- The Deluxe Edition Bonus Track: You have a special edition of an album planned at a premium price point. What better way to lure in buyers than including additional songs? Sometimes, the bonus tracks may be the only difference between the Deluxe Edition and the Vanilla Edition; other times, they may be included in addition to other Bonus Material.
- The Retailer-Specific Bonus Track: Album prices tend to be rather similar, if not identical, across retailers. So how do you ensure that consumers buy it from you as opposed to a competitor? Easy: Negotiate with the artist or their label to release a retailer-specific edition of the album with songs you can't hear anywhere else. This also applies to digital retailers like the iTunes Store, where bonus tracks can also be an incentive to buy the whole album as opposed to cherry-picking individual songs.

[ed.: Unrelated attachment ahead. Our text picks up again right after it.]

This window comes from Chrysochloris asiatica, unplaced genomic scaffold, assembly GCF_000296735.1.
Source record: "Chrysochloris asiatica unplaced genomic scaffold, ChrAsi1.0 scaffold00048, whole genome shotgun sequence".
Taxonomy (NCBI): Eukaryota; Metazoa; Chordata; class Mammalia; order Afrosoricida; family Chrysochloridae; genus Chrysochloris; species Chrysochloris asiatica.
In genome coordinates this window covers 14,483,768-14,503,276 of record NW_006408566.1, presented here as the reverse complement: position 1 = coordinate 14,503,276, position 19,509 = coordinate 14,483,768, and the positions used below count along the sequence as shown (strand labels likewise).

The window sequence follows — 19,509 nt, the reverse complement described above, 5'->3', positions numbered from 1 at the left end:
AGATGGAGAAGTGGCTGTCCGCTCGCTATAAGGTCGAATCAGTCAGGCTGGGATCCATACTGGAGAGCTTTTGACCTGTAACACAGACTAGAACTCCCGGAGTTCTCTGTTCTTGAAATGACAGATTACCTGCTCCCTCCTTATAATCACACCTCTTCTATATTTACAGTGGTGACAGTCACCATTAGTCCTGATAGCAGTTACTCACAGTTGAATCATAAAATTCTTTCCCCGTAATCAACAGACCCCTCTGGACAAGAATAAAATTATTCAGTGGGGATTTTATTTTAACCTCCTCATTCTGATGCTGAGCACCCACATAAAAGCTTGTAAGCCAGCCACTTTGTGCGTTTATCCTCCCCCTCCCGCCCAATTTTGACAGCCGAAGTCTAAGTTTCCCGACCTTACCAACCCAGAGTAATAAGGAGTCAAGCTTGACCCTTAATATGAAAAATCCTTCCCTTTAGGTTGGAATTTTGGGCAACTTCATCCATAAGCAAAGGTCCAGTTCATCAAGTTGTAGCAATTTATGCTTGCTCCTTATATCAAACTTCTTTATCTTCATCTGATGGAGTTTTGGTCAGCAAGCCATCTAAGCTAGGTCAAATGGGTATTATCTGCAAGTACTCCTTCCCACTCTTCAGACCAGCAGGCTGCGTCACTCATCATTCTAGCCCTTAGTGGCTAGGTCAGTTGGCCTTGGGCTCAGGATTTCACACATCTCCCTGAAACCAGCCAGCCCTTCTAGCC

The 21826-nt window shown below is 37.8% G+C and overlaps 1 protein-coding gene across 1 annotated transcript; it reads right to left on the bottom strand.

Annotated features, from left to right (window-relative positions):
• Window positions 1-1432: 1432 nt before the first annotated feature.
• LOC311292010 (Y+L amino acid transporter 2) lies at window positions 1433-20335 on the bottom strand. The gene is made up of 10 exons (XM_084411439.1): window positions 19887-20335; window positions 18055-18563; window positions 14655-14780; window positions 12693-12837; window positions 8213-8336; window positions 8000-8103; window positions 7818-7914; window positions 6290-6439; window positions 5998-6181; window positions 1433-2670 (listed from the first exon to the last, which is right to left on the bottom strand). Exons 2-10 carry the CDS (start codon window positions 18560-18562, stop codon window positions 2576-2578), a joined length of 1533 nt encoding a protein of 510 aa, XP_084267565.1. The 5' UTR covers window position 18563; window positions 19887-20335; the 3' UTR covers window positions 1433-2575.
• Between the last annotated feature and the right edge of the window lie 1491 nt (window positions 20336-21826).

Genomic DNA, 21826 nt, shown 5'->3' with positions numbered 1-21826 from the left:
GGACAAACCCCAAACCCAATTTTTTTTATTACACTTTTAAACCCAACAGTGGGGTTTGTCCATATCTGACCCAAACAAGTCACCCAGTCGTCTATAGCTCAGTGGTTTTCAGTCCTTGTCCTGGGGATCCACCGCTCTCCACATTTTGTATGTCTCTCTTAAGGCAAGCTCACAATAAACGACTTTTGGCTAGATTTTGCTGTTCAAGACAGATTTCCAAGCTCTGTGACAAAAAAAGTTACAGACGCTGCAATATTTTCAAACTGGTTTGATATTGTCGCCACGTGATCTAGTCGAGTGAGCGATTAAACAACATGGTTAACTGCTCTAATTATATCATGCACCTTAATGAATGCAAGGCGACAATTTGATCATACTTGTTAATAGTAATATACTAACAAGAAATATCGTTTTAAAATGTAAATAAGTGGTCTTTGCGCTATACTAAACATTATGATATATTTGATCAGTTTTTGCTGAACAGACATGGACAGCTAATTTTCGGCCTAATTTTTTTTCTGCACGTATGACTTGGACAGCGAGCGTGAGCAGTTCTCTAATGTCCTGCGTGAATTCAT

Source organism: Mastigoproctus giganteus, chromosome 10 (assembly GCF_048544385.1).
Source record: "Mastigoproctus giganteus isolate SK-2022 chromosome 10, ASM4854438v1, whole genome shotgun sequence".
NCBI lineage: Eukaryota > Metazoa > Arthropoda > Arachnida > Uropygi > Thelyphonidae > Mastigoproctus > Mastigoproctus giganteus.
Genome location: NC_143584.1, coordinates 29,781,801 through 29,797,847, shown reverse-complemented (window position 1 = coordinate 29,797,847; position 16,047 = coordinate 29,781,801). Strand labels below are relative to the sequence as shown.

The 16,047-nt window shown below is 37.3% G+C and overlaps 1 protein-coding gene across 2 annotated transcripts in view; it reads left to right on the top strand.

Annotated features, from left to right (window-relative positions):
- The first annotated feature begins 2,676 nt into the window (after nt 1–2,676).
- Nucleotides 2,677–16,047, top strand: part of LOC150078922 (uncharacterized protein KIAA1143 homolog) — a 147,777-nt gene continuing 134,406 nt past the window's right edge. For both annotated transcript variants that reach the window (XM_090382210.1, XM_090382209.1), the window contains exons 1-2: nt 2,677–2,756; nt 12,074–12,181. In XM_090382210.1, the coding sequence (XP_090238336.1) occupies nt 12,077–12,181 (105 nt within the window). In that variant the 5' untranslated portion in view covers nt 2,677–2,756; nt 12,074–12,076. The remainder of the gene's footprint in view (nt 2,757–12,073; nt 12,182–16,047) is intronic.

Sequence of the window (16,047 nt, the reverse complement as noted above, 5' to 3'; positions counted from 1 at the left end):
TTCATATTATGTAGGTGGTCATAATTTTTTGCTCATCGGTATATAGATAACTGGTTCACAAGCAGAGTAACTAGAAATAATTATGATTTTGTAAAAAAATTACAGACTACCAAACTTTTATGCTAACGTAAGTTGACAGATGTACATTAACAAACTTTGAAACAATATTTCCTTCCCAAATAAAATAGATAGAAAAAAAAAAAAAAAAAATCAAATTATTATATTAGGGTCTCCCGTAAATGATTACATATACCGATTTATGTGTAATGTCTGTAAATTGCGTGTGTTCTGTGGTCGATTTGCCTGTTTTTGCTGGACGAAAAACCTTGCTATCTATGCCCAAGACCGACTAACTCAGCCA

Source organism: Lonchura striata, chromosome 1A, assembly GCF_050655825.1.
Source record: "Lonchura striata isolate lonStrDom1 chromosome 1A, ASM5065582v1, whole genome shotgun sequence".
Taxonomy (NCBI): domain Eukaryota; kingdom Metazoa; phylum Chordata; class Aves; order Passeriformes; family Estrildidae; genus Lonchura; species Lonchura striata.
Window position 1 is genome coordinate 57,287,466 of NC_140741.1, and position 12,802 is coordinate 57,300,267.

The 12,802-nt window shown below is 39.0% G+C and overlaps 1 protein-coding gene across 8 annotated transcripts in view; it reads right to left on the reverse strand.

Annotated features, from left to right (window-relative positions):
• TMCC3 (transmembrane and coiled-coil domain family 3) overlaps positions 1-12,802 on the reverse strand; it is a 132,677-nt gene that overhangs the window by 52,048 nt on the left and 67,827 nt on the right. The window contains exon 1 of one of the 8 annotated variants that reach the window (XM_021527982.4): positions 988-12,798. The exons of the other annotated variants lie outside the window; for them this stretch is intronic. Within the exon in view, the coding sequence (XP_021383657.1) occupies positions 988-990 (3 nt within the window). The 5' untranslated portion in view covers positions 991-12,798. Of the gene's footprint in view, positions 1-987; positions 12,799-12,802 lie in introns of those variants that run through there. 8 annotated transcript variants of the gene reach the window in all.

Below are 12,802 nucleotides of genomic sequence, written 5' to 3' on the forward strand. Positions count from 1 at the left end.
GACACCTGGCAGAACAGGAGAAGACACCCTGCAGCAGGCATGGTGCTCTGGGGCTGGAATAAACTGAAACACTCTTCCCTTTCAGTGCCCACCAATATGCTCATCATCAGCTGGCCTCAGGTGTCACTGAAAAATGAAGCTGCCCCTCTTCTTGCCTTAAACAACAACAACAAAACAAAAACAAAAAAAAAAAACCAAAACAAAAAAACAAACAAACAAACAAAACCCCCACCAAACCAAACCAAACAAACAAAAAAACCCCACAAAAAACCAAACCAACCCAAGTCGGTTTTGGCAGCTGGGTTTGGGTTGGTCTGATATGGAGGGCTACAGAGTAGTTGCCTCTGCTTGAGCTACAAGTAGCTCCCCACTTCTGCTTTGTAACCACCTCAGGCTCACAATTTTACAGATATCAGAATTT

- The Reissue Bonus Track: The album in question has been out for years. A rerelease will likely draw in new fans, but what about the old ones who already own the album? How do you make them buy it again? The answer is obvious: Bonus tracks! Reissue bonus tracks usually take a couple of unique forms. They may be B-Sides from the album that were previously only available on singles that are now long out of print. They might be previously unreleased tracks from recording sessions in the era that the album was made. They might even be bonus tracks already, but ones previously unavailable outside certain regions (see The International Bonus Track above).